“Any sport has its dangers, some more then othrs eg boxing, kick boxing, full contact martial arts. Its (ed: brain injury) a risk the dedicated student has to take..“
This statement may be applicable to a dedicated professional competitor, but the person making it is an amateur who trains for fun. Dedication to training is admirable, but willingness to sustain serious injury in the pursuit of a fuzzy ideal of dedication is both naive and dangerous. Again, for a pro competitor in the ring, brain injury is a risk that he or she is taking in exchange for payment; but this is not the same thing as an amateur student or weekend warrior who trains without monetary compensation or medical care. As the debate over MMA vs. “traditional” martial arts rages on, we must consider the risks involved in full contact competition in this light. For that matter, those of us who engage in karate, kung fu, Judo, etc… must also consider the risks that we are willing to expose ourselves and others to in the course of our training. Occasional bumps on the head, black eyes and fat lips are one thing, and are to be expected if one engages in vigorous training that aims to be realistic. But if we keep in mind that this sort of training is a different thing altogether from what goes on in UFC (or other NHB/full contact style) matches, the line between vigorous and unacceptably dangerous is very clear.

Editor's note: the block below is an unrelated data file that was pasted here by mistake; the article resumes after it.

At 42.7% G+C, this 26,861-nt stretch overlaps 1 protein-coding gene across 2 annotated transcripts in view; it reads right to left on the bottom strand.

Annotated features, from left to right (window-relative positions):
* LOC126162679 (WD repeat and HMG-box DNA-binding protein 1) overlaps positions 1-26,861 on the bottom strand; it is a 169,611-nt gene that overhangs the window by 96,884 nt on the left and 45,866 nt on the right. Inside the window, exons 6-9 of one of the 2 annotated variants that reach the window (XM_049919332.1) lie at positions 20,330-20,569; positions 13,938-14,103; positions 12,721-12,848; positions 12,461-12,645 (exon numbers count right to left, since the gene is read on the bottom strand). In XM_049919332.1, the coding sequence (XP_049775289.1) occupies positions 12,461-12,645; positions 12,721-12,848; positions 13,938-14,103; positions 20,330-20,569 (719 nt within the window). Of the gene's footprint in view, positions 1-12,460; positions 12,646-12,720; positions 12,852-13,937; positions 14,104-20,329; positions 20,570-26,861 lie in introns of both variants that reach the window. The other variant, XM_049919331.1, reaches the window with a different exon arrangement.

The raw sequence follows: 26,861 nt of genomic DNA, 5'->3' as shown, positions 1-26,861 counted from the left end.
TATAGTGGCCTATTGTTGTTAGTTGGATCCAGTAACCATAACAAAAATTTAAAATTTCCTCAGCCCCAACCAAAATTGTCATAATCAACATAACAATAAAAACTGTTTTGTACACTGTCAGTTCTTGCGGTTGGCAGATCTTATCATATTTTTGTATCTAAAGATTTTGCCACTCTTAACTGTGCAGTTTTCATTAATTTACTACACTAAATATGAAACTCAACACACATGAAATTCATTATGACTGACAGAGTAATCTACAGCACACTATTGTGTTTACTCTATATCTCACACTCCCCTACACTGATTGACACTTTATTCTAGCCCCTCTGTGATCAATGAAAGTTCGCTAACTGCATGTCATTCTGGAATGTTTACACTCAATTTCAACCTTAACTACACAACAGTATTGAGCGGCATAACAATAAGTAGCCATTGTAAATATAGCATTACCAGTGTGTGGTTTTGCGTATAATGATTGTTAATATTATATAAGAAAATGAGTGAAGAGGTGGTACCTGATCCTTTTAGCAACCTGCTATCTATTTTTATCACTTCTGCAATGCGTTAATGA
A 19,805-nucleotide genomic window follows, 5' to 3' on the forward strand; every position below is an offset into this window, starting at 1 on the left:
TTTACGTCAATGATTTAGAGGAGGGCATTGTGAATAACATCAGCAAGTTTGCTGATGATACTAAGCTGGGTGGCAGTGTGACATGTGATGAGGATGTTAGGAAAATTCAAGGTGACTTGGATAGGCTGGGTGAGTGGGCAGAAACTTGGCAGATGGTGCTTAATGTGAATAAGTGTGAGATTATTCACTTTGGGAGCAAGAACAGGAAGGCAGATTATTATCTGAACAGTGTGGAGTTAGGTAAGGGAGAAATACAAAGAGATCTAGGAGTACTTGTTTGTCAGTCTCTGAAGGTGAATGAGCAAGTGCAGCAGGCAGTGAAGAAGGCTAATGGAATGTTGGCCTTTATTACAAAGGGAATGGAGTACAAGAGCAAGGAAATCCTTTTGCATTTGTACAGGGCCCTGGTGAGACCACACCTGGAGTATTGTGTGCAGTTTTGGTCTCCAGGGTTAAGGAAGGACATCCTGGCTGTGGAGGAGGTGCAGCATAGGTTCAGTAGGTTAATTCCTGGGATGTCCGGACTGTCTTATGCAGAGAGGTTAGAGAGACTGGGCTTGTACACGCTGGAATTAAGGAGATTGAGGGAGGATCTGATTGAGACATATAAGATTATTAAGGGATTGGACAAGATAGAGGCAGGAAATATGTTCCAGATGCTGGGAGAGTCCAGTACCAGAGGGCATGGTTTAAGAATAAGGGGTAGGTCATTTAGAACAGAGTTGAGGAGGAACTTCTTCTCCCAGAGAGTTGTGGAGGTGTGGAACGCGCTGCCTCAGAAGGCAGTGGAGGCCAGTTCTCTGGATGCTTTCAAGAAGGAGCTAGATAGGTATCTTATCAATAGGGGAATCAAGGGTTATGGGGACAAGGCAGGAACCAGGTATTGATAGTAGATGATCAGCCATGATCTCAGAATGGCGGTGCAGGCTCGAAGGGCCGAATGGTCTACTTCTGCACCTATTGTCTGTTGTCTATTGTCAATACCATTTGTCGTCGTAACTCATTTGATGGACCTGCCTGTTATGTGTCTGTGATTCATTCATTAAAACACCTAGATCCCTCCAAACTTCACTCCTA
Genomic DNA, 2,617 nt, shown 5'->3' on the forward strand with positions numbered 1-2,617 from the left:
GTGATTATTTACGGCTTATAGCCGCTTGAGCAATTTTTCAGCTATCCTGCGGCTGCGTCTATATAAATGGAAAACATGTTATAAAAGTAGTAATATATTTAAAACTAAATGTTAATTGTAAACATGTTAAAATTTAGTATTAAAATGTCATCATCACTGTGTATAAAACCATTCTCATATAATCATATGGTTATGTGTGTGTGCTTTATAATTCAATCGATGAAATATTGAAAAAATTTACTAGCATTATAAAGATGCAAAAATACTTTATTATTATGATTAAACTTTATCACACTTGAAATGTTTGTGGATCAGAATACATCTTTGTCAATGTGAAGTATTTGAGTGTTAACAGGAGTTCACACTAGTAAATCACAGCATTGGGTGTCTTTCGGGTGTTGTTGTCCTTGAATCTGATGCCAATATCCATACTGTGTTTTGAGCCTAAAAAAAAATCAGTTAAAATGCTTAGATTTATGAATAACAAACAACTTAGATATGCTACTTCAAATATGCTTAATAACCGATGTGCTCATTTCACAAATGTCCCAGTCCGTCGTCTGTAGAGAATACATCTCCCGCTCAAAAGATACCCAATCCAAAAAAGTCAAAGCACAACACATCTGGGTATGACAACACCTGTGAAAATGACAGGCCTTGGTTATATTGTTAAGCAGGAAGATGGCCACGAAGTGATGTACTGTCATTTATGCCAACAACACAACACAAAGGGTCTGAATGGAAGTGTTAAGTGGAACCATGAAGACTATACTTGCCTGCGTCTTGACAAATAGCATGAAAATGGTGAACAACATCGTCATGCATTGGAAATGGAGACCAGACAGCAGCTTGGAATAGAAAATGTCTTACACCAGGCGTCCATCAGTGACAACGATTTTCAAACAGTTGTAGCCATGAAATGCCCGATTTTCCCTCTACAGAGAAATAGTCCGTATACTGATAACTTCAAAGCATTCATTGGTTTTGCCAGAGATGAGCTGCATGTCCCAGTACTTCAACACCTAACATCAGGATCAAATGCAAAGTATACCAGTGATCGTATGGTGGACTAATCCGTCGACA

I’m unfortunately very familiar with the aftermath of concussions and head trauma. I’ve sustained a number of them over the years from violent assaults and one in particular from a very, very nasty car accident. The car accident nearly killed me, and not a day goes by that I am not amazed to be alive and well instead of paralyzed, a comatose vegetable, or dead- just a few centimeters difference in any direction would have placed me into one of those categories. So I have to temper my love of mixing it up in hard sparring and training with the reality that I am already living with serious side effects from previous TBIs, and another one must be avoided at all costs. Fortunately, I train with people who respect this boundary. We do train very hard, and have often earned the disapproval of other karate groups because of how “rough” some of it might appear to be. But I cannot envision anyone within TKRI intentionally putting them self or another at risk for a TBI or other serious injury. While accidents can and do happen, our group’s first priority in training is to take care of each other. If training negatively affects our health and ability to enjoy the rest of our lives, what’s the point?
The CDC has a good pack on Concussion in Youth Sports, as part of their campaign to raise awareness about Traumatic Brain Injury. It includes check-lists of what look for and how to respond if someone gets hit in the head, as well as information on how quickly an athlete should return to the fray, and when to send them to a doctor. If you’re a coach for youth sports (or even a karate instructor with some youngish students) you can get the pack for free from this website. They can also send posters, fridge-magnets and a funky looking Concussion Clip-board.